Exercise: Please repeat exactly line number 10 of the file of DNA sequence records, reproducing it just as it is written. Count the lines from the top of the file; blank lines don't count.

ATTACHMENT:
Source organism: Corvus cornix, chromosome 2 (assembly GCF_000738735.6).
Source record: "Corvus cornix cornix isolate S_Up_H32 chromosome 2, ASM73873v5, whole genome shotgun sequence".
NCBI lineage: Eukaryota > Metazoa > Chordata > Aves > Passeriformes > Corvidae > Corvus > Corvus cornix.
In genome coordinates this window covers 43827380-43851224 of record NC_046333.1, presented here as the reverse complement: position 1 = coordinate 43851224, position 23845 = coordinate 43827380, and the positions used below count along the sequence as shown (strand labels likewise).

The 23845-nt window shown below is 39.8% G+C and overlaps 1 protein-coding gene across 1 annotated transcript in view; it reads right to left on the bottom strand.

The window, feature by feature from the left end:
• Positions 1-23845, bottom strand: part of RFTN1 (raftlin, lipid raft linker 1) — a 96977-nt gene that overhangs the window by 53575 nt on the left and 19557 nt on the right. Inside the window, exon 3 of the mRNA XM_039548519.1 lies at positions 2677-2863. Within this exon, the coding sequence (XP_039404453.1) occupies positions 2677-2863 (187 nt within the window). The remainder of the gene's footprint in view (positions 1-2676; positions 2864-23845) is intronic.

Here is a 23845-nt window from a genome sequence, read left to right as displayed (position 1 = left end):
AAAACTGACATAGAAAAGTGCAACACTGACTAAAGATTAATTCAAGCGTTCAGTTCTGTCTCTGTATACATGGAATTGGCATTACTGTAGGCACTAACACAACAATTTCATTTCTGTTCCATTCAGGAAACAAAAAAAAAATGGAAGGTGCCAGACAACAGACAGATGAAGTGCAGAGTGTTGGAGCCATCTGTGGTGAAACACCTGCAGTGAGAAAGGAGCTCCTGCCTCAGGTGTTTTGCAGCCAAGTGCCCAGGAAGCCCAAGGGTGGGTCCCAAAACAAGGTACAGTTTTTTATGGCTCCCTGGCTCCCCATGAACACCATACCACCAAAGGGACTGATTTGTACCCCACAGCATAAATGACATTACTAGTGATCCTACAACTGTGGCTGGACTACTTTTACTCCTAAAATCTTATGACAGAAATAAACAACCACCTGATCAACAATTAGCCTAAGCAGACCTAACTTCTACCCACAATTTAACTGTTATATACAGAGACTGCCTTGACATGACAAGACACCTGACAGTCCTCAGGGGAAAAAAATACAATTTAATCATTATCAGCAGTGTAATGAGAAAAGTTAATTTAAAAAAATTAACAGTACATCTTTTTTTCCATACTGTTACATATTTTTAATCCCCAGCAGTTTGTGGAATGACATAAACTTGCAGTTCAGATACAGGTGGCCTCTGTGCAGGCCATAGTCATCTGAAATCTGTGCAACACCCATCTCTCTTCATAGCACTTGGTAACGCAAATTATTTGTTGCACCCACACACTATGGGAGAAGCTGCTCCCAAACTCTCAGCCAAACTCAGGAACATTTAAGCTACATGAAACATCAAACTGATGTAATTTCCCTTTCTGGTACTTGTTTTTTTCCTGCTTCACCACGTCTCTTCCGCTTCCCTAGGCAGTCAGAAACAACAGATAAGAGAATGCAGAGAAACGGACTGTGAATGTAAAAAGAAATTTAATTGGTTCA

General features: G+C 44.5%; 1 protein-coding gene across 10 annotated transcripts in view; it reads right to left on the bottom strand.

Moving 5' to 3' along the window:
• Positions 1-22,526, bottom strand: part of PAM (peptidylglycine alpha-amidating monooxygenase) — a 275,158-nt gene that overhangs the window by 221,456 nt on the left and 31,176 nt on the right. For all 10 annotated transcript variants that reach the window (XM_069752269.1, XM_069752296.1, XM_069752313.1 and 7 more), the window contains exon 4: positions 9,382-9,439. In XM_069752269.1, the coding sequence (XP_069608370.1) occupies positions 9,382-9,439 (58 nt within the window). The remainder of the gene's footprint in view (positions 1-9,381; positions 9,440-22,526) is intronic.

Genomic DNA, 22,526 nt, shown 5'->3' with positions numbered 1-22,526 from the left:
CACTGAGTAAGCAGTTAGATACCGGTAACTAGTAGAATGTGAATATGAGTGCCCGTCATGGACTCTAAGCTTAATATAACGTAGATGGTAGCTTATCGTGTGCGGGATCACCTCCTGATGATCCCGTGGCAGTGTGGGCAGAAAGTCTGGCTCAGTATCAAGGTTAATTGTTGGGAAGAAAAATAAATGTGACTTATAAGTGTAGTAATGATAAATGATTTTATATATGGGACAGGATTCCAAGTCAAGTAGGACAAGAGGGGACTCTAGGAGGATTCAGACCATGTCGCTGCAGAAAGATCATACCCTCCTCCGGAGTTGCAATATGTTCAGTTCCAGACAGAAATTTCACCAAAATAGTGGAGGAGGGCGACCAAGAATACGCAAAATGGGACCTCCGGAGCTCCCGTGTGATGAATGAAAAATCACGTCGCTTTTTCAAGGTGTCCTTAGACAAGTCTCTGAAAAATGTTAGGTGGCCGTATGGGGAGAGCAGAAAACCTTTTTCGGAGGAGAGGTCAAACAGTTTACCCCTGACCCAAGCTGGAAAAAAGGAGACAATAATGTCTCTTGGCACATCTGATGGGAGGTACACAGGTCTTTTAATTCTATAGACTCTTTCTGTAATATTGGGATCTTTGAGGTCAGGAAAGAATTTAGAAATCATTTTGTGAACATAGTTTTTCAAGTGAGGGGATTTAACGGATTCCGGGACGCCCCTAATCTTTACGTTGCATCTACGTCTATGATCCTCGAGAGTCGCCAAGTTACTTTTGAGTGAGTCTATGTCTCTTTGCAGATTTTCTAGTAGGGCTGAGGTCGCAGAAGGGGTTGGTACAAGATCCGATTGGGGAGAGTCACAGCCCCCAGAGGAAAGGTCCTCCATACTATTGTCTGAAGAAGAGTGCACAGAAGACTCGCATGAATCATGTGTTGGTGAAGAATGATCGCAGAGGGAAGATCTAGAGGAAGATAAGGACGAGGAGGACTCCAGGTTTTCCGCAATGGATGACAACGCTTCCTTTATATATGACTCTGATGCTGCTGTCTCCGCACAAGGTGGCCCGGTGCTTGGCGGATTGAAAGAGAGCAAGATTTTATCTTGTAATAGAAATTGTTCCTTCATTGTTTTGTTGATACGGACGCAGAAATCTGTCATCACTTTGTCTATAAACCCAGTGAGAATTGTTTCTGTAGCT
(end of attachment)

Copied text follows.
General features: G+C 44.5%; 1 protein-coding gene across 10 annotated transcripts in view; it reads right to left on the bottom strand.